This is a very old-fashioned book indeed, with an eccentric text that rambles like a serpentine line, but it is no less captivating for that.

Derek Sherborn, ‘the Inspector’, worked for the Ministry of Town & Country Planning from 1947. I think he was one of the first inspectors, and he was an unsung pioneer, whothanks to unfriendlies in his department never received his proper due from Downing Street. It was pretty disgraceful.

Nothing is conventional in this fascinating memoir, and no punches are pulled. When I first met Derek in 1955, he and Fawns, his extraordinary country house near Hounslow – with his mother still in charge – were well sprinked with bits of rust from the Barons’ Wars.

And what a treasure house it was, stuffed with goodies. The goodies dwindled somewhat due toburglaries, from local rough trade no doubt – though he is open about his homosexuality. Derek loves to relate how a carrier bag was put over his head and a revolver pressed against his temple.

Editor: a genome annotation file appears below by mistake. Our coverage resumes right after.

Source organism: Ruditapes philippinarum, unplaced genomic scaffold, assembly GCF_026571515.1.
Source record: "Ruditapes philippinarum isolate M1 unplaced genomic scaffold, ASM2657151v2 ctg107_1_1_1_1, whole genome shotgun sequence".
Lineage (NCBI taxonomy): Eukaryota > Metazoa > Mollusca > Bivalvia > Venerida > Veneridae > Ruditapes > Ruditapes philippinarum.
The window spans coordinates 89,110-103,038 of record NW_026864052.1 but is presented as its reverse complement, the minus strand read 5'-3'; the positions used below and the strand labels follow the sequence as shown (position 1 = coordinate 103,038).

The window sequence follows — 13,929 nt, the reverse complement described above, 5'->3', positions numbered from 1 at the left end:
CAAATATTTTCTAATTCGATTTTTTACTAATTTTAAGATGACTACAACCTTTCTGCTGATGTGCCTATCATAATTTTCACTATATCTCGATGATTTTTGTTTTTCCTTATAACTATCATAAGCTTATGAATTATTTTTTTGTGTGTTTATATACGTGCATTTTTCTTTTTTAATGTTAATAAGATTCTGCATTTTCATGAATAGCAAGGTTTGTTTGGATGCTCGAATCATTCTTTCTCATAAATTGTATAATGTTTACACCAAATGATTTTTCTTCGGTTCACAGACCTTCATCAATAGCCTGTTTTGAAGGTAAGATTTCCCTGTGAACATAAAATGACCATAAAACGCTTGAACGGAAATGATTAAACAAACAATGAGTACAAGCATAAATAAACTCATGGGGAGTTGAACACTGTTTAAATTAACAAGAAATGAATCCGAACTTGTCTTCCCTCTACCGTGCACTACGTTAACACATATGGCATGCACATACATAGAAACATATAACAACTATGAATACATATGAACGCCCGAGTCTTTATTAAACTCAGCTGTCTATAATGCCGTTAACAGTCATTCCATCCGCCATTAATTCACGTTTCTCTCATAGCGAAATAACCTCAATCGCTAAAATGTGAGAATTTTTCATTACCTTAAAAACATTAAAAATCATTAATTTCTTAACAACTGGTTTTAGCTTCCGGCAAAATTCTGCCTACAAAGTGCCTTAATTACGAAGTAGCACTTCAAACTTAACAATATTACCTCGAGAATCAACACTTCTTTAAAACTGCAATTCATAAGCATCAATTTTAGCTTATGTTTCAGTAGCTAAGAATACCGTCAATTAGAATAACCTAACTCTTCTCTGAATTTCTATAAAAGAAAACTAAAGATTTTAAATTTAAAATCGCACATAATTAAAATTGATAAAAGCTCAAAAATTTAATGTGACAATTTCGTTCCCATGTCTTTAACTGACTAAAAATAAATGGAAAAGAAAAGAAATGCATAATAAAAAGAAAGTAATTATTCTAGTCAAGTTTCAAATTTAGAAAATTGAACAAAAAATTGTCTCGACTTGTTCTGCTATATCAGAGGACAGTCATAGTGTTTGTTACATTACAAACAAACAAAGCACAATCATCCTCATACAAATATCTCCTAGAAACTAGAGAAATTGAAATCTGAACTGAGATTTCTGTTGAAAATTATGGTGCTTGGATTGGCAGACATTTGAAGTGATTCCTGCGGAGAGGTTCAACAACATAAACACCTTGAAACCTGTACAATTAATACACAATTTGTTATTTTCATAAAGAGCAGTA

I recollect meeting him one day in Nottinghamshire in the early 1960s, and marvelling at his account of cleaning out the antique shops and shipping everything straight down to Sotheby’s. Derek’s reminiscences of country houses in the Fifties and Sixties are to be savoured.

Having listened long to accounts of the trials involved in putting this book together, I feared for the worst, but never anticipated that I would not be able to put it down . I loved his lacerations of developers and certain conservation societies, and can just imagine what the libel lawyers have cut out.

Buy it, buy it, I implore you.